Cost of living crisis will get worse before it gets better, warns Sainsbury’s boss as it doubles down on price cutting
- Sainsbury’s chief executive said customers were facing the ‘toughest of times’
- Supermarket ploughing £500m into slashing cost of essential items
- Other major grocers pledge to focus on keeping weekly shop affordable
Sainsbury’s boss Simon Roberts has warned that the cost of living crisis will get worse before it gets better.
The chief executive said customers were facing the ‘toughest of times’, adding: ‘The effects of this are going to last longer than I am sure most people expected months ago.
‘The price of food, fuel, fertiliser and labour have all gone up. We are seeing substantial cost impacts and they are not going to go away tomorrow.
Helping hand: Sainsbury’s is ploughing £500m into slashing the cost of essential items including milk, eggs, meat, fish, fruit and vegetables
‘Households up and down the country are facing real challenges. It is challenging for customers and challenging for households trying to manage their budgets.’
His warning came as Sainsbury’s doubled down on a price-cutting spree.
The grocer is ploughing £500m into slashing the cost of essential items including milk, eggs, meat, fish, fruit and vegetables. Roberts said: ‘Customers are watching everything they are spending.
‘We have to work hard to make sure we hold back as much of the impact from customers as possible.’
But he said factors including the rising costs of staff, fuel, fertiliser and production ‘take time to work through’.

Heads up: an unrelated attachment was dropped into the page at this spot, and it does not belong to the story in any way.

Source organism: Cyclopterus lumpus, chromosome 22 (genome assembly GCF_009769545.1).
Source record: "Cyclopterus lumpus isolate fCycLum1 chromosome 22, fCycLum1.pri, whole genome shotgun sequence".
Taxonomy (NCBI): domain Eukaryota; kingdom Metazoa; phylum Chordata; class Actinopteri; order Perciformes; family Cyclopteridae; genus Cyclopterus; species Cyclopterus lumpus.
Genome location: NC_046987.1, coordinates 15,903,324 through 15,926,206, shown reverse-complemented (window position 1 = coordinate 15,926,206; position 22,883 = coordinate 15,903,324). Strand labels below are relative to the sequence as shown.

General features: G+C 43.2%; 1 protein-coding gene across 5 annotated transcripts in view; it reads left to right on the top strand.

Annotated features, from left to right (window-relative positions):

His comments came a week after former Marks & Spencer boss Steve Rowe warned that shoppers will rein in spending this autumn in response to the cost of living squeeze.
Other major grocers have pledged to focus on keeping the weekly shop affordable for families grappling with spiralling inflation and energy bills.
Asda has ploughed £90m into expanding its Just Essentials range and placing a price lock on more than 100 of its bestselling items for the remainder of the year.
Tesco has added 100 products in the past month to its Low Everyday Prices range while expanding its Aldi price match to compete with the German discounter. Data firm Kantar said last week that grocery prices were rising at their fastest rate for 13 years, jumping 7 per cent in the past year.
In a sign that customers are looking for deals, Aldi and Lidl were the only grocers to increase sales in the three months to May 15 – by 5.8 per cent and 6 per cent respectively.
With 14.8 per cent of the market, Sainsbury’s comes in at No2 after Tesco – although, jointly, Lidl and Aldi beat it with a record 15.9.
The pressure on consumers is only set to increase after regulator Ofgem warned that average energy bills would go up by another £800 in the autumn to £2,800.
Roberts said: ‘The biggest thing customers are telling us right now is all about the cost of living.
‘Everything we are doing is relentlessly about trying to get our prices in the best place we can.’